Aging is characterised by a loss of muscle (mass, strength, power, flexibility), balance and impaired motor control. This may lead to further disorders affecting daily life performances and increasing fear of falling. The latter in its turn can imply less movement, less physical function and again higher risk of falling through a vicious circle which negatively affects the quality of life and increases morbidity as well as mortality.
Older women suffering from osteoporosis and osteopenia are particularly at stake with high risks of fractures. Physical activity is one of the key preventative tools for these conditions, especially exercises involving high-impacts on the skeleton as they have shown benefits in bone modeling, remodeling and maintaining mineralisation. There is no consensus on an optimal physical activity programme to reduce the effects of osteoporosis and osteopenia. Clinicians usually use combination of techniques to improve strength, balance, functional control, gait speed or fear of falling.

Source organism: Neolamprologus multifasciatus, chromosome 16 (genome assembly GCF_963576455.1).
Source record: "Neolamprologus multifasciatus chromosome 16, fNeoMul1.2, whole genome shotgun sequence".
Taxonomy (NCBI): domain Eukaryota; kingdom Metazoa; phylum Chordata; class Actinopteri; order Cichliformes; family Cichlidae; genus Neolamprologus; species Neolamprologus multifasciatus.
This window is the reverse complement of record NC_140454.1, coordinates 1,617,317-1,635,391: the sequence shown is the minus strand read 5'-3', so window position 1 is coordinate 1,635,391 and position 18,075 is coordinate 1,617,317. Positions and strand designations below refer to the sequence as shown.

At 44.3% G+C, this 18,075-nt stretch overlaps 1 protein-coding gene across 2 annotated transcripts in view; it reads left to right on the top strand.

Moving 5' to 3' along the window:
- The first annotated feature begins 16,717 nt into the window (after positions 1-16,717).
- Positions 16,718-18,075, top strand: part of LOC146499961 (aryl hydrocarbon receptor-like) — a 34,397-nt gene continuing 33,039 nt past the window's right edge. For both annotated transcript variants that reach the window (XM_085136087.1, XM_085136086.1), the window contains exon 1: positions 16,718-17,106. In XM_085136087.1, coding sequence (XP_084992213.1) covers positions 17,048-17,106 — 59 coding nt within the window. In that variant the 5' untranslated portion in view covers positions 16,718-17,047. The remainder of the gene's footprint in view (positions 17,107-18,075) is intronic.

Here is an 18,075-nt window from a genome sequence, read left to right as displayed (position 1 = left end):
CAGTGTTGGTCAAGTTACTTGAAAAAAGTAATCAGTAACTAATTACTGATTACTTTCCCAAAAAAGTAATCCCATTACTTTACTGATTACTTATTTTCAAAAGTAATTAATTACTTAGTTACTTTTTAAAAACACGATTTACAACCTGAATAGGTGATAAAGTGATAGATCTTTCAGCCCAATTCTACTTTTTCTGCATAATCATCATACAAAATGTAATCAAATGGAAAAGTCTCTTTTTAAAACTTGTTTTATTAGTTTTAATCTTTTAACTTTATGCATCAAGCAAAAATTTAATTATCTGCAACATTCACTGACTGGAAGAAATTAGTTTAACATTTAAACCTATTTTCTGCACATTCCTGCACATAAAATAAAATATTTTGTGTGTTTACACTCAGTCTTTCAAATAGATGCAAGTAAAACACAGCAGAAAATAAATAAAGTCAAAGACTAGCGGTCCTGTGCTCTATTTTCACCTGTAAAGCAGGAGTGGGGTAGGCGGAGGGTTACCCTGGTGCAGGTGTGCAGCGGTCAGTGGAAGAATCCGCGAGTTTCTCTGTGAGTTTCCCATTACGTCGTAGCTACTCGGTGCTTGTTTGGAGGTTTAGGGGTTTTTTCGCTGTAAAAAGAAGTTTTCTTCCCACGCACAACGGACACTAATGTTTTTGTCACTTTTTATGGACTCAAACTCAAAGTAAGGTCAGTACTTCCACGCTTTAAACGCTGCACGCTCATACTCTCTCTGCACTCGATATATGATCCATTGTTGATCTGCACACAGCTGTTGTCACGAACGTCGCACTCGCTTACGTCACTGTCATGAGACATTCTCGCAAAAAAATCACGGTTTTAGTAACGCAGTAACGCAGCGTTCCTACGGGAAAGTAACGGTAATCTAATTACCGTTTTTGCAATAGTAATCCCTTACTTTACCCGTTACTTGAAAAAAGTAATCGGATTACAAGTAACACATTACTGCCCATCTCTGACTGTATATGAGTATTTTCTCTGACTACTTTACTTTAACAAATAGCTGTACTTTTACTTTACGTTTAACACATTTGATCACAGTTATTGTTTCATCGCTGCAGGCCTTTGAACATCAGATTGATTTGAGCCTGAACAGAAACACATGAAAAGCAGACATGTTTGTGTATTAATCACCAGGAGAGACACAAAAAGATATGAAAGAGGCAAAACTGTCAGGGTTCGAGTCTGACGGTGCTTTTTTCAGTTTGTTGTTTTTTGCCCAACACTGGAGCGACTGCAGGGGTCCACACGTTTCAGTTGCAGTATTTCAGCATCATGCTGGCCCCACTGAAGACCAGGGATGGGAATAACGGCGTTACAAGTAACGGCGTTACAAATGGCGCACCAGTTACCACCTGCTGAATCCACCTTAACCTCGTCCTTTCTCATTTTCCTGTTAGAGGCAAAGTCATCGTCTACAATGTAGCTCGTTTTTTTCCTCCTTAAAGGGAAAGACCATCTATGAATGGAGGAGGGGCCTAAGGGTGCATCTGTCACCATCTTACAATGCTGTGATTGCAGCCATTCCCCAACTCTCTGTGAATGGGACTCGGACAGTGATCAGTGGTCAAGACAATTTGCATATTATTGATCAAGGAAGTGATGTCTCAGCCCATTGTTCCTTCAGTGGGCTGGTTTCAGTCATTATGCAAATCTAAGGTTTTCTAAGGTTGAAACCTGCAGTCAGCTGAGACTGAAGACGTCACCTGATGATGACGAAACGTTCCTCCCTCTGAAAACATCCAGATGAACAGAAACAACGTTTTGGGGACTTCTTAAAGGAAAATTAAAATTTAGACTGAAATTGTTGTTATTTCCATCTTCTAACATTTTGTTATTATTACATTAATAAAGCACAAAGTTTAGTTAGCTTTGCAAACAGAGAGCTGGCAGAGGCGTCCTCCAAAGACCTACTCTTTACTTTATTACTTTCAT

In this study, the authors specifically investigated the effects of a combined balance, strength and jumping exercise programme on a mini-trampoline on these various aspects of health and the metabolism of bone mineral density in older women with osteopenia. They concluded that such an intervention seems to be highly effective in improving the above parameters in this population.